(Class 5A picks through four rounds: 20-10; Overall, 116-36)
NO. 4 WEST MONROE (14-0) VS. NO. 27 ACADIANA (9-5) -- Make no mistake about it; West Monroe may not be the top seed in Class 5A, but the Rebels have been the undisputed favorite to win the state title all year long.
Why, you ask?
Well, no one has been able to defeat West Monroe since the Rebels lost to Destrehan in the 2008 finals, and a win tonight will make it 30 straight in the victory column for head coach Don Shows and his staff.
Acadiana, meanwhile, is certainly no stranger to the state title game, having made multiple appearances this decade, including a 28-7 loss to West Monroe in the 2005 finals (which were held in Shreveport in the aftermath of Hurricane Katrina).
Brush aside the fact that Acadiana's record stands at 9-5, because the Rams are 13-1 on the field, with four of their losses coming via forfeit (due to the use of an ineligible backup player).
During the regular season, Acadiana dropped a game to crosstown foe St. Thomas More, but the Rams dominated a rematch against the Cougars last week, handling then-undefeated STM by a 31-0 margin.
Along the way, Acadiana eliminated St. Paul's in the quarterfinals, 41-20, and four-star defensive tackle Mickey Johnson of St. Paul's spoke with Scout.com about tonight's game.
"Acadiana is on a roll and will be hard to stop," said Johnson, whose squad entered the quarterfinal matchup versus the Rams with a 12-0 record. "They're pretty strong. I know a couple of guys from their team: Cade Dawes and Micah Eugene.
"With West Monroe, all you really have to worry about on their offense is (quarterback) Paul Turner. It's going to come down to Acadiana's defense being able to stop him."
Turner, a three-star LSU commit, is projected to play either wide receiver or defensive back in college, but he's a terrific high school signal-caller.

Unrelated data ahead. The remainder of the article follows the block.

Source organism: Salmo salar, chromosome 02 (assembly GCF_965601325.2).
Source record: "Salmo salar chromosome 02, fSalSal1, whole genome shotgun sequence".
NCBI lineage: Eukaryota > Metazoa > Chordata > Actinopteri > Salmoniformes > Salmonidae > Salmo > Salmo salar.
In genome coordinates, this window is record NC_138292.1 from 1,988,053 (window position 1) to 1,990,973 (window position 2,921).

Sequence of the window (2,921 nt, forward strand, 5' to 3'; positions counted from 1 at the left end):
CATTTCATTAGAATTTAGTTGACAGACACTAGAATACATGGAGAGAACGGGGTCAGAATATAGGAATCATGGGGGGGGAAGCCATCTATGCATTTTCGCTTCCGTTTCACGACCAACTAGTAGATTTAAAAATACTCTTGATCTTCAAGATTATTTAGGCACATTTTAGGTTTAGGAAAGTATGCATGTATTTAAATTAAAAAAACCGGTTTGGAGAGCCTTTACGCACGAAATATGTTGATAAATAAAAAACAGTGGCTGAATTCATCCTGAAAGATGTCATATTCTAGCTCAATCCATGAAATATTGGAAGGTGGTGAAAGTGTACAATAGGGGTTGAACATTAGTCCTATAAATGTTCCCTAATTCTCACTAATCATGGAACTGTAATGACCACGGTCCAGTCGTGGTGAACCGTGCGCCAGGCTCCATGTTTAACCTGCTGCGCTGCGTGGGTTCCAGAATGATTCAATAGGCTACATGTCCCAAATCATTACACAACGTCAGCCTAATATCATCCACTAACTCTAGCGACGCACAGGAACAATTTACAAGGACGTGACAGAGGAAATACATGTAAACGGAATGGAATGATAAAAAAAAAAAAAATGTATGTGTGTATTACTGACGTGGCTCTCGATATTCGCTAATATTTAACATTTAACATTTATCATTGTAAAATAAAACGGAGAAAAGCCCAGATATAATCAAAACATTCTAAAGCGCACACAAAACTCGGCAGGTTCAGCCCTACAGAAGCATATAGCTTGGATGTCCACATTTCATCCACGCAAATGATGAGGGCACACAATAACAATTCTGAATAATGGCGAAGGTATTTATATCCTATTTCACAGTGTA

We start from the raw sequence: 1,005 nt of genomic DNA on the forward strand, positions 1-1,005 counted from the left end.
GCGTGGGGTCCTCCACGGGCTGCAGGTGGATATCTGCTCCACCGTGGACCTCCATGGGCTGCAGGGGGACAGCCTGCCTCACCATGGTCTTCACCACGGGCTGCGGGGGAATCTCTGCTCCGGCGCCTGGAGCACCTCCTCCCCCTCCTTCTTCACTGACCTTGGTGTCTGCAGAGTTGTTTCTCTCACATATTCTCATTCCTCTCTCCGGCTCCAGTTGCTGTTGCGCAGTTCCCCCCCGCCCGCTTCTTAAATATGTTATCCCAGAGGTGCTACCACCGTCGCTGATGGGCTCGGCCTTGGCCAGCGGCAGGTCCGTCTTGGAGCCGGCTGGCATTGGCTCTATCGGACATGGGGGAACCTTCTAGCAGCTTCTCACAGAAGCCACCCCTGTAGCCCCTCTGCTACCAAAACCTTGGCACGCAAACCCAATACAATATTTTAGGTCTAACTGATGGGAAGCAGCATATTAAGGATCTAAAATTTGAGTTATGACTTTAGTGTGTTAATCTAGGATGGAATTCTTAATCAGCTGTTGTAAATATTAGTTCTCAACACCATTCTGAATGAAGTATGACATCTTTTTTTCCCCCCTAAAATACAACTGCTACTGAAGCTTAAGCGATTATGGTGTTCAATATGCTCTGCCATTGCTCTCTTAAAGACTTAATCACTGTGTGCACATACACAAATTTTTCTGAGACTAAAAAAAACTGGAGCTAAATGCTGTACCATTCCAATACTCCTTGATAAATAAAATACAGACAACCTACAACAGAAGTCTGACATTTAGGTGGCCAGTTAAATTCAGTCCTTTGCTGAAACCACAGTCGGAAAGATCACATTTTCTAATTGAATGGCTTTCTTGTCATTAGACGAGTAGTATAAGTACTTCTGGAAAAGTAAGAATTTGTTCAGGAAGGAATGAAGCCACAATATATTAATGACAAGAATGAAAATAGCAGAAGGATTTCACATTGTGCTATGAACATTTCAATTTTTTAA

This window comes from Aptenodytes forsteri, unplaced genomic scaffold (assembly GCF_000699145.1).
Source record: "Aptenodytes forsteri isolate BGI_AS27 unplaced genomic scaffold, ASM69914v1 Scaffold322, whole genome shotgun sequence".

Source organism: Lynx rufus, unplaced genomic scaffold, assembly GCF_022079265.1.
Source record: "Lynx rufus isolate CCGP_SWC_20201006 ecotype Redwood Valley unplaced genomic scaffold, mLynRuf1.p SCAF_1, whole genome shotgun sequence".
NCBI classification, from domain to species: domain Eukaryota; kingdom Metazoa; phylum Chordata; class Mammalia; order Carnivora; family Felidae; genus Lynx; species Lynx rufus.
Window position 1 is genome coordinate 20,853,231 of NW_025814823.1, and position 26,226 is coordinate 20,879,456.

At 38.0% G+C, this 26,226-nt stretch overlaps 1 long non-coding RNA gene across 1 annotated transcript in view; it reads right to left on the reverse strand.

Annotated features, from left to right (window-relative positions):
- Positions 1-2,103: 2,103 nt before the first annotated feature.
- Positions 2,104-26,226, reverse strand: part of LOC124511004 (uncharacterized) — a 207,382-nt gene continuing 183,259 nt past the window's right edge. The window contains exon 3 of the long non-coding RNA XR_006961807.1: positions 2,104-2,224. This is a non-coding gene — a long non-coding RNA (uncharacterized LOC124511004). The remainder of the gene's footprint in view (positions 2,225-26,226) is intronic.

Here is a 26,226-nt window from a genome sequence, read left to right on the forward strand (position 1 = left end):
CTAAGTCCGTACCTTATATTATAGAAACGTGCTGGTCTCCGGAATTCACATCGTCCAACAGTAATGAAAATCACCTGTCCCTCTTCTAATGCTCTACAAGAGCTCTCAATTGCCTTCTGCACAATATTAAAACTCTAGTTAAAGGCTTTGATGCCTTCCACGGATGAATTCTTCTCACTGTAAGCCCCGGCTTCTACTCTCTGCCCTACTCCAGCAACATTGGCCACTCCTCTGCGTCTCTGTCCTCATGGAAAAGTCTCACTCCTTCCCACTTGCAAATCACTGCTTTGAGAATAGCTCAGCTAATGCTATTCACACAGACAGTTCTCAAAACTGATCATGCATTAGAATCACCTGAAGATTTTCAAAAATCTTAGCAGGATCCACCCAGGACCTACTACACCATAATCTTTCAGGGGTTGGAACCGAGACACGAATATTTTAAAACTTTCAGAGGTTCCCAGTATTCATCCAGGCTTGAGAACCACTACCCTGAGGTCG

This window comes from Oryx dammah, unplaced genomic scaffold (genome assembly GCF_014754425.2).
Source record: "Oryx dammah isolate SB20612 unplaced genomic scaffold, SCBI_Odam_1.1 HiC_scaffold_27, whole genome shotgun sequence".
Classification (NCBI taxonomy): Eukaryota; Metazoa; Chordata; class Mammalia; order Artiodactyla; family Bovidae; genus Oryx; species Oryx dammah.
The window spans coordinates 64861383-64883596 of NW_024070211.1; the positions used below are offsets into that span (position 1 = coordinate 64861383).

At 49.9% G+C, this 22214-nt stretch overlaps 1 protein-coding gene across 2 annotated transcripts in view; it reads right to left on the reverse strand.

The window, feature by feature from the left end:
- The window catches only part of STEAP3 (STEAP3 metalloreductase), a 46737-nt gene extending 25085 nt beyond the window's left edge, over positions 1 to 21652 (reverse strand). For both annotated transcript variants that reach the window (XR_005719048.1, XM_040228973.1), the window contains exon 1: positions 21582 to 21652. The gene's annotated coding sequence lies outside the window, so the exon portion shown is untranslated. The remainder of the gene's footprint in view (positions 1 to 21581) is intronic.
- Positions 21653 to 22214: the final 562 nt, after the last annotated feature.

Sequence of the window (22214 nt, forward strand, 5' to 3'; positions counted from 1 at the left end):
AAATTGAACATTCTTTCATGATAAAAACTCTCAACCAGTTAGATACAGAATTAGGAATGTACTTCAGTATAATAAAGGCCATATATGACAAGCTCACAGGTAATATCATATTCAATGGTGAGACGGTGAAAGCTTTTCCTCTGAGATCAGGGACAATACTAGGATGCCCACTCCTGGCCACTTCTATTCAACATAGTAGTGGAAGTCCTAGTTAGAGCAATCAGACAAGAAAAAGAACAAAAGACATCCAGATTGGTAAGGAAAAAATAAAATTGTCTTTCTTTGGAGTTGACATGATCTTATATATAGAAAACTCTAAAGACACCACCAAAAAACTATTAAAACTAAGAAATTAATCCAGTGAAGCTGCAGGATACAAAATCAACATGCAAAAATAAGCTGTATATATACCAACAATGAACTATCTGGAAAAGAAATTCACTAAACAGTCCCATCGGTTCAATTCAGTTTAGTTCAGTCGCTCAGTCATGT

A natural leader on and off the field, Turner has thrown for more than 1,100 yards with 13 TDs and no interceptions. He's best known, though, for his breathtaking runs (892 yards rushing, 8.5 ypc, 14 TDs), including a long, backbreaking scoring jaunt vs. Archbishop Rummel in last year's title game (won by WM, 30-0).
Senior running back Tyler Cain (1,500 yards, 9.49 ypc, 23 TDs) is a shifty, elusive runner with offers from a handful of colleges. Like Turner, Cain will likely move to another position (WR) on the next level. He suffered a concussion in last week's game vs. Westgate, but should be fine tonight.
On defense, West Monroe features a large, aggressive, intimidating front seven that includes three-star defensive tackle Chuck Hunter and 240-pound inside linebacker Jonathan Tyson. Defensive linemen James McFarland and Terrell Lathan are two of the top juniors in the state. Lathan is a four-star prospect.
The pressure will be on West Monroe's front seven to combat Acadiana's split-back veer machine, which is led by QB Ryan Bergeron. Senior RB Micah Eugene probably hits the hole faster than any other back in Louisiana, and the Rams have the best offensive line in the state.
Offensive guard Cade Dawes and offensive tackle Nick Smith (committed to local program UL) pave the way for an impressive rushing attack that rotates several pairs of fresh legs into the game at RB.
Each team has a future collegiate player in the secondary in West Monroe's Michael Hunter and Acadiana's Bakari Hollier. Eugene, who rarely comes off the field, also shines in the Rams' defensive backfield.
"Acadiana is a really good team with a high-powered offense," said St. Paul's WR Jermaine Sams, who is committed to SMU. "Their veer is hard to stop, but West Monroe has a good offense too and they also have Chuck Hunter on defense."
BOTTOM LINE: West Monroe and Acadiana should both score some points. Their respective offenses are potent enough to where a defensive stalemate is unlikely to occur.
If pressed, I'd put Acadiana's magic number at 23. If the Rams hold the defending state champs to 23-or-fewer points, then I like their chances for an upset.
It's going to be "mano-a-mano" along the line of scrimmage tonight. West Monroe has the stoutest defensive front seven in the state, while Acadiana has the strongest offensive line within the Louisiana borders.
Who wins the war up front?